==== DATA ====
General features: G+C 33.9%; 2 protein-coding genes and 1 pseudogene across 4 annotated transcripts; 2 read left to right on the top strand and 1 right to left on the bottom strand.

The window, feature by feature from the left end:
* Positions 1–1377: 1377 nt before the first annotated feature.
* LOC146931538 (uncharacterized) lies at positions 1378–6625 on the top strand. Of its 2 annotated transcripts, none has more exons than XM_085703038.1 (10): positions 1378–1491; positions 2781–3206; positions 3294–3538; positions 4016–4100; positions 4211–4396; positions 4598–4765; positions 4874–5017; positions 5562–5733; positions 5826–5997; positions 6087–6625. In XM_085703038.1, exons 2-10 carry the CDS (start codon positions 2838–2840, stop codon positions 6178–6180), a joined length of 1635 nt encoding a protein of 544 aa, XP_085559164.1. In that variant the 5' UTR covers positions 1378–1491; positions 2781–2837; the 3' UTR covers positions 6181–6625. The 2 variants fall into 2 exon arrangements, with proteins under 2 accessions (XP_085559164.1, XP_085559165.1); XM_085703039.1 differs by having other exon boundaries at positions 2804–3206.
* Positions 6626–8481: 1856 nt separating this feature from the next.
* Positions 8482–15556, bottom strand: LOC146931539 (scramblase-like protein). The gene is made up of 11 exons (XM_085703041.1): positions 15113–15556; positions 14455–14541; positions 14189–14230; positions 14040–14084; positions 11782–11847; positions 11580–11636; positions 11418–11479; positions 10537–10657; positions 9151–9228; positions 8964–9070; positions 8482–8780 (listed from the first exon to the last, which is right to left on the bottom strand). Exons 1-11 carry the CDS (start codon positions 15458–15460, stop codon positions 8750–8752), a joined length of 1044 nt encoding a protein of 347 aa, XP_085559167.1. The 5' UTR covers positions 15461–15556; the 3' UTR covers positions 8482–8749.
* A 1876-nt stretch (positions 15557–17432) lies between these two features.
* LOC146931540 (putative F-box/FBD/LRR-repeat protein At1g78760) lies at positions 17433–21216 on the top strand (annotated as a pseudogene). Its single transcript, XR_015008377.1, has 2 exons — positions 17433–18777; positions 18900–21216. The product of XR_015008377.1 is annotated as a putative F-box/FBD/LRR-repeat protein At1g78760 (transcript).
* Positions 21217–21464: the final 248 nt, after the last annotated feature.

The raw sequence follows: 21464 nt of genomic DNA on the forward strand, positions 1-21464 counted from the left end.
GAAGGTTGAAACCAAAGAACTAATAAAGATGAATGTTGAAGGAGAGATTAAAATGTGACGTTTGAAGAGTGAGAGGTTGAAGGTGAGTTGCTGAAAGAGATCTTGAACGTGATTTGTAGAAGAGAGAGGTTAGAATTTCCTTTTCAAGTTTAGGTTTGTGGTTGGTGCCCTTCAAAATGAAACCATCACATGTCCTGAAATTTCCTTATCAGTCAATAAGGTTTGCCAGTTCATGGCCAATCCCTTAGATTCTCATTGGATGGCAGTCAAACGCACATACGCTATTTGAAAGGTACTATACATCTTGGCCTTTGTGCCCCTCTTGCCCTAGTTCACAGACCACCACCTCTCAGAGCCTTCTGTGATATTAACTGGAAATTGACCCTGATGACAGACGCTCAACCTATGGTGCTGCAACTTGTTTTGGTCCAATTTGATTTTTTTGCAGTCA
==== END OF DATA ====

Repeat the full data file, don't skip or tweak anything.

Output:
General features: G+C 33.9%; 2 protein-coding genes and 1 pseudogene across 4 annotated transcripts; 2 read left to right on the top strand and 1 right to left on the bottom strand.

The window, feature by feature from the left end:
* Positions 1–1377: 1377 nt before the first annotated feature.
* LOC146931538 (uncharacterized) lies at positions 1378–6625 on the top strand. Of its 2 annotated transcripts, none has more exons than XM_085703038.1 (10): positions 1378–1491; positions 2781–3206; positions 3294–3538; positions 4016–4100; positions 4211–4396; positions 4598–4765; positions 4874–5017; positions 5562–5733; positions 5826–5997; positions 6087–6625. In XM_085703038.1, exons 2-10 carry the CDS (start codon positions 2838–2840, stop codon positions 6178–6180), a joined length of 1635 nt encoding a protein of 544 aa, XP_085559164.1. In that variant the 5' UTR covers positions 1378–1491; positions 2781–2837; the 3' UTR covers positions 6181–6625. The 2 variants fall into 2 exon arrangements, with proteins under 2 accessions (XP_085559164.1, XP_085559165.1); XM_085703039.1 differs by having other exon boundaries at positions 2804–3206.
* Positions 6626–8481: 1856 nt separating this feature from the next.
* Positions 8482–15556, bottom strand: LOC146931539 (scramblase-like protein). The gene is made up of 11 exons (XM_085703041.1): positions 15113–15556; positions 14455–14541; positions 14189–14230; positions 14040–14084; positions 11782–11847; positions 11580–11636; positions 11418–11479; positions 10537–10657; positions 9151–9228; positions 8964–9070; positions 8482–8780 (listed from the first exon to the last, which is right to left on the bottom strand). Exons 1-11 carry the CDS (start codon positions 15458–15460, stop codon positions 8750–8752), a joined length of 1044 nt encoding a protein of 347 aa, XP_085559167.1. The 5' UTR covers positions 15461–15556; the 3' UTR covers positions 8482–8749.
* A 1876-nt stretch (positions 15557–17432) lies between these two features.
* LOC146931540 (putative F-box/FBD/LRR-repeat protein At1g78760) lies at positions 17433–21216 on the top strand (annotated as a pseudogene). Its single transcript, XR_015008377.1, has 2 exons — positions 17433–18777; positions 18900–21216. The product of XR_015008377.1 is annotated as a putative F-box/FBD/LRR-repeat protein At1g78760 (transcript).
* Positions 21217–21464: the final 248 nt, after the last annotated feature.

The raw sequence follows: 21464 nt of genomic DNA on the forward strand, positions 1-21464 counted from the left end.
GAAGGTTGAAACCAAAGAACTAATAAAGATGAATGTTGAAGGAGAGATTAAAATGTGACGTTTGAAGAGTGAGAGGTTGAAGGTGAGTTGCTGAAAGAGATCTTGAACGTGATTTGTAGAAGAGAGAGGTTAGAATTTCCTTTTCAAGTTTAGGTTTGTGGTTGGTGCCCTTCAAAATGAAACCATCACATGTCCTGAAATTTCCTTATCAGTCAATAAGGTTTGCCAGTTCATGGCCAATCCCTTAGATTCTCATTGGATGGCAGTCAAACGCACATACGCTATTTGAAAGGTACTATACATCTTGGCCTTTGTGCCCCTCTTGCCCTAGTTCACAGACCACCACCTCTCAGAGCCTTCTGTGATATTAACTGGAAATTGACCCTGATGACAGACGCTCAACCTATGGTGCTGCAACTTGTTTTGGTCCAATTTGATTTTTTTGCAGTCA